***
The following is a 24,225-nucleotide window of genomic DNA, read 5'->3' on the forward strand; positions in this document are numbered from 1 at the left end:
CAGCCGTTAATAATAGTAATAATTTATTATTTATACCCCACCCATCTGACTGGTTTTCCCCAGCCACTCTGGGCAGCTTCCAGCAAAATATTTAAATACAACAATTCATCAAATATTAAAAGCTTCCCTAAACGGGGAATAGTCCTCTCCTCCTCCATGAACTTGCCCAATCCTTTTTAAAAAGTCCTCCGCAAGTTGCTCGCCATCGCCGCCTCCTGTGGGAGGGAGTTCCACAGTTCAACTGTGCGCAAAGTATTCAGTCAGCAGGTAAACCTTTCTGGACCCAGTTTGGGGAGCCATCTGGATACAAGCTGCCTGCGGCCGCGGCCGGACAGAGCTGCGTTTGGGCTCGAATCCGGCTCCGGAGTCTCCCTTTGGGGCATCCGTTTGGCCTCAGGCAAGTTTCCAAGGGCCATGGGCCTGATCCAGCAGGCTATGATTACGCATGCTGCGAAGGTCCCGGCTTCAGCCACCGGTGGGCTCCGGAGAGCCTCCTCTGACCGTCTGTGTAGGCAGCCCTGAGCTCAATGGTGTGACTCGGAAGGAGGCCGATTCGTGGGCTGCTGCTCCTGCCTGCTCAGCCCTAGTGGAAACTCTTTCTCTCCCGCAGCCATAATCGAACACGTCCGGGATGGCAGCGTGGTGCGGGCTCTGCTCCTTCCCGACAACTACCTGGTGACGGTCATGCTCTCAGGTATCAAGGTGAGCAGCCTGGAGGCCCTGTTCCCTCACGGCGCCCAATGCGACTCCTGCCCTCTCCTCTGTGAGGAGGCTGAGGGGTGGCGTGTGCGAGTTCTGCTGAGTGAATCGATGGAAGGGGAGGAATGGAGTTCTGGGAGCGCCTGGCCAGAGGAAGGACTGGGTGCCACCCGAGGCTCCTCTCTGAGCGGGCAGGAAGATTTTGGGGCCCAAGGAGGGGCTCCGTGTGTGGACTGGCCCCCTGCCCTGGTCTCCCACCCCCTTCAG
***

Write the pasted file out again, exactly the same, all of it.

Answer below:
The following is a 24,225-nucleotide window of genomic DNA, read 5'->3' on the forward strand; positions in this document are numbered from 1 at the left end:
CAGCCGTTAATAATAGTAATAATTTATTATTTATACCCCACCCATCTGACTGGTTTTCCCCAGCCACTCTGGGCAGCTTCCAGCAAAATATTTAAATACAACAATTCATCAAATATTAAAAGCTTCCCTAAACGGGGAATAGTCCTCTCCTCCTCCATGAACTTGCCCAATCCTTTTTAAAAAGTCCTCCGCAAGTTGCTCGCCATCGCCGCCTCCTGTGGGAGGGAGTTCCACAGTTCAACTGTGCGCAAAGTATTCAGTCAGCAGGTAAACCTTTCTGGACCCAGTTTGGGGAGCCATCTGGATACAAGCTGCCTGCGGCCGCGGCCGGACAGAGCTGCGTTTGGGCTCGAATCCGGCTCCGGAGTCTCCCTTTGGGGCATCCGTTTGGCCTCAGGCAAGTTTCCAAGGGCCATGGGCCTGATCCAGCAGGCTATGATTACGCATGCTGCGAAGGTCCCGGCTTCAGCCACCGGTGGGCTCCGGAGAGCCTCCTCTGACCGTCTGTGTAGGCAGCCCTGAGCTCAATGGTGTGACTCGGAAGGAGGCCGATTCGTGGGCTGCTGCTCCTGCCTGCTCAGCCCTAGTGGAAACTCTTTCTCTCCCGCAGCCATAATCGAACACGTCCGGGATGGCAGCGTGGTGCGGGCTCTGCTCCTTCCCGACAACTACCTGGTGACGGTCATGCTCTCAGGTATCAAGGTGAGCAGCCTGGAGGCCCTGTTCCCTCACGGCGCCCAATGCGACTCCTGCCCTCTCCTCTGTGAGGAGGCTGAGGGGTGGCGTGTGCGAGTTCTGCTGAGTGAATCGATGGAAGGGGAGGAATGGAGTTCTGGGAGCGCCTGGCCAGAGGAAGGACTGGGTGCCACCCGAGGCTCCTCTCTGAGCGGGCAGGAAGATTTTGGGGCCCAAGGAGGGGCTCCGTGTGTGGACTGGCCCCCTGCCCTGGTCTCCCACCCCCTTCAG